Working with the bread, seeing a product good and strong come out of a time of kneading and waiting, was a good reminder in the middle of a time of hard pressing and waiting. Not just for these mamas. Also for our guard Thaddeus who three days ago asked us to pray for his two boys. They are away at boarding school and the other night, Thaddeus received a call to say that both had run away and no one knew where they were. There is still no sign of them although police and family are searching.

Also for Tim's Dad and our whole family. We talked with Tim's parents yesterday, receiving the news that Dad's surgery to remove the brain tumour is set for March 10th. All felt that it would be best for Tim to be there. Suddenly the waiting from afar leapt into a blur of action as we changed Tim's tickets and tried to make fast plans for Tim to leave here on Wednesday next week in order to be with his Dad. So sad that we cannot all go together, particularly at such a "kneading" time, the girls and I plan to stay the rest of the month to finish things well here and pack up before our 4 months away. It's strange how things that seemed so important before, are suddenly not.

And so in the kneading and the waiting we remember we all have the opportunity to grow stronger. And we remember that it was through brokenness that we have wholeness.

Bread in process

Monday, 23 February 2015

Pea or Nut? Or Honey-Roasted?

Do you know whether a peanut is a pea or a nut? More on this a moment, but first for the honey roasted...

On the bee front recently, things have been rather up and down with seemingly more downs than ups. After initial victories, which climaxed while Tim was in Arusha, things then plummeted when we lost the lot. It was so discouraging. But it was so incredible to just watch the bees before we lost them.

The phrases "busy as bees" and "hive of activity" have taken on a whole new meaning! The bees were in and out of the hive, lovingly and faithfully tending to the larvae, those little grubs growing with constant food and attention. It was just fascinating to watch!

But then the activity slowed and it was obvious the bees were struggling. We had an awful invasion of siafu ants and a infestation of maggots in an old comb ...

One bee in particular was clearly suffering a few days later, unable to fly and barely moving on the side of the hive. To my amazement I watched as two other bees flew over to her and together they crawled along the floor of the hive, dragging the struggling bee to the honeycomb to eat. It was amazing to watch the determined, heroic efforts of these bees. Their devoted care for one another, their fight for survival. I have heaps more I could say and I think many more lessons to learn from the bees.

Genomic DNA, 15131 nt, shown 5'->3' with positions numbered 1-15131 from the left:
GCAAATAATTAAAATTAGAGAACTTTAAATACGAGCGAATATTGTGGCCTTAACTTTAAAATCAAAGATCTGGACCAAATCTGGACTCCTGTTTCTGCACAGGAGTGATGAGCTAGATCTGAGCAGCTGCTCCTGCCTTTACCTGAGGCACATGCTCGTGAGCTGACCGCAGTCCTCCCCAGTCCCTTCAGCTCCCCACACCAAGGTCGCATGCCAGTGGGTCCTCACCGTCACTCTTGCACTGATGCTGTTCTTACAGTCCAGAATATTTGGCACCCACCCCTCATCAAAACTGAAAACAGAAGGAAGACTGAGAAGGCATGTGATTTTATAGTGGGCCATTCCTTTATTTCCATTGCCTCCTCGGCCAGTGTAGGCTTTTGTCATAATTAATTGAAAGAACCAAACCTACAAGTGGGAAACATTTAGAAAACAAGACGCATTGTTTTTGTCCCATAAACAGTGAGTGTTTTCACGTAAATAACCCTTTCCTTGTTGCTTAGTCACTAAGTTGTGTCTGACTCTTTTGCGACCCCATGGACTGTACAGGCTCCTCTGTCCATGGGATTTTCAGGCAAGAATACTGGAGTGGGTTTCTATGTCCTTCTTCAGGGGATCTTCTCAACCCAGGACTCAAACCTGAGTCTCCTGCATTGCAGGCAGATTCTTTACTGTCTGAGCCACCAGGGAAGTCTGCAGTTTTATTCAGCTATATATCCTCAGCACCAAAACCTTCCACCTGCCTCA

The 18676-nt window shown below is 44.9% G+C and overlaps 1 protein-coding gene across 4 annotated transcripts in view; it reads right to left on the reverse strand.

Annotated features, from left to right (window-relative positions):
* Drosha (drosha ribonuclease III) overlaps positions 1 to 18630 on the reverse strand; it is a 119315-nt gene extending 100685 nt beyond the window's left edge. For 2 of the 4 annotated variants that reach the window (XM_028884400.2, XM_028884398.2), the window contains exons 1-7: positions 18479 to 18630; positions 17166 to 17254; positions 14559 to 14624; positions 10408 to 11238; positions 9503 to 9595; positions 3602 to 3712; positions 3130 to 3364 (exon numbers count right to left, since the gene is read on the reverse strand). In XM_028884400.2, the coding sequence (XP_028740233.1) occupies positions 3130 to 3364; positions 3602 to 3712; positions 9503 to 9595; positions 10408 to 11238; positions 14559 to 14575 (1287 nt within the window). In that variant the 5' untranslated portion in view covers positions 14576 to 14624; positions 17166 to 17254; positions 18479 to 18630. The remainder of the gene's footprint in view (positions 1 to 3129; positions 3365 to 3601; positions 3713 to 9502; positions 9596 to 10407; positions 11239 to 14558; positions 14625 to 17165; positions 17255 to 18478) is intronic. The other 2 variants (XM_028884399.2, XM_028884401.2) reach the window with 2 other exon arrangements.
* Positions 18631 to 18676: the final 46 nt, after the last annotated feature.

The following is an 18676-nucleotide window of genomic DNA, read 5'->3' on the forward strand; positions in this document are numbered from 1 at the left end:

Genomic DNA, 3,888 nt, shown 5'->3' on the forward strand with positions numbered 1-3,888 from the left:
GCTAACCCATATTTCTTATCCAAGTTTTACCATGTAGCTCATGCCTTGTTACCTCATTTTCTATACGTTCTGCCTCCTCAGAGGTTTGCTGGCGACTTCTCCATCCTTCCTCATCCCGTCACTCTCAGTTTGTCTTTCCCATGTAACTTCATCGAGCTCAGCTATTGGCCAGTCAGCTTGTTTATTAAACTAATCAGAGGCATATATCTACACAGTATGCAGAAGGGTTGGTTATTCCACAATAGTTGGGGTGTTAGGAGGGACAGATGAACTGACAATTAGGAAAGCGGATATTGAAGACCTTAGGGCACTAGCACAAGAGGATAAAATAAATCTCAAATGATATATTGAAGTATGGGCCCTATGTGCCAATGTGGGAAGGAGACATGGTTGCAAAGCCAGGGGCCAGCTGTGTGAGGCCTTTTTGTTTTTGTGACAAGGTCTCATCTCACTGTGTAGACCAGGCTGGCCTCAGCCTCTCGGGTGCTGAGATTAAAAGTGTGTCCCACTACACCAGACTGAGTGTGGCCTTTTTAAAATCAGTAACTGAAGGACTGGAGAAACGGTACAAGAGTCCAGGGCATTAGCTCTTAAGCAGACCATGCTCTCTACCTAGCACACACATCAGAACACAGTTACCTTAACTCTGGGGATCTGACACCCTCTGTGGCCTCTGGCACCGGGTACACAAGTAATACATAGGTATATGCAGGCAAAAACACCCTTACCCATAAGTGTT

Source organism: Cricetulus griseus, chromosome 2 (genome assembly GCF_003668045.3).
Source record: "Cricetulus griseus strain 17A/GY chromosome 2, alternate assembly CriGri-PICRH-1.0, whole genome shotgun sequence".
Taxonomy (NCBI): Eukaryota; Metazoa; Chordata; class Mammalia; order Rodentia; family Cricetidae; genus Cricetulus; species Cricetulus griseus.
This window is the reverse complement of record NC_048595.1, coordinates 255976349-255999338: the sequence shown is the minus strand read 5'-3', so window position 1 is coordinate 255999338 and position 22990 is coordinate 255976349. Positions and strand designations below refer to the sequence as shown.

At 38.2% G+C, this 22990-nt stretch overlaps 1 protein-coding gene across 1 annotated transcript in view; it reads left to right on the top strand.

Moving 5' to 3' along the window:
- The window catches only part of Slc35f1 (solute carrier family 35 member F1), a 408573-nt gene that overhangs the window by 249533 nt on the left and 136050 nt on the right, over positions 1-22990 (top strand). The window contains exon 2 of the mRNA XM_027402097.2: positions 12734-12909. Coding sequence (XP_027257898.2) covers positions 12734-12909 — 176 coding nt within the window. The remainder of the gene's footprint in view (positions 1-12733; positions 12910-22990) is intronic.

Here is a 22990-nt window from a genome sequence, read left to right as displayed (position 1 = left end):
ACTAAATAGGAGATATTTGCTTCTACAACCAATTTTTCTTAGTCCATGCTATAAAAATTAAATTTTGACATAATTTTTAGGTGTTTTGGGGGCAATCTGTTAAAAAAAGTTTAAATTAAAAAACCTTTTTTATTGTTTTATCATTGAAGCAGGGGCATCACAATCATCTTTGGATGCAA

Sadly they didn't make it. But last Saturday, with help from our friend, Innocent, we coated all the hives again with honeycomb and slathered the top bars with the sticky stuff. And the bees did come! And it was a hive of activity for a whole week. But then two days ago they were all gone. I could not believe it! So I donned my wellies and carried my gas burner back down to the hives and melted wax and honeyed again. At the moment, there are plenty of bees about out there, ... and I just do so hope they stay! What a lesson in learning to bee patient.

Last week we had harvest day for our peanuts. I have to confess, before coming here I had never really thought about how peanuts grew! In answer to the title, the peanut is not actually a nut at all... but it is a pea. Peanuts are members of the legume family (edible seeds in pods), and grow underground (thus they are referred to as "groundnuts") unlike the "tree" nuts such as walnuts and almonds. They provide the best source of concentrated protein in the plant kingdom and as legumes, the plants are rich in nitrogen for the soil. This is why we like peanuts!

Our plants were doing really well until the mongoose discovered them. We think we lost about 20% to the greedy creatures, but are still left with buckets of big and beautiful peanuts!

So with my bees busy in the hive, I'm looking forward to some honey roasted peanuts! But I think after drying and roasting our harvest, I'm going to make some fresh homemade peanut butter and look forward to some peanut butter and honey sandwiches!
The peanut plant
All those nuts in the roots
Removing the peanuts
We harvested 7.5kg of nuts!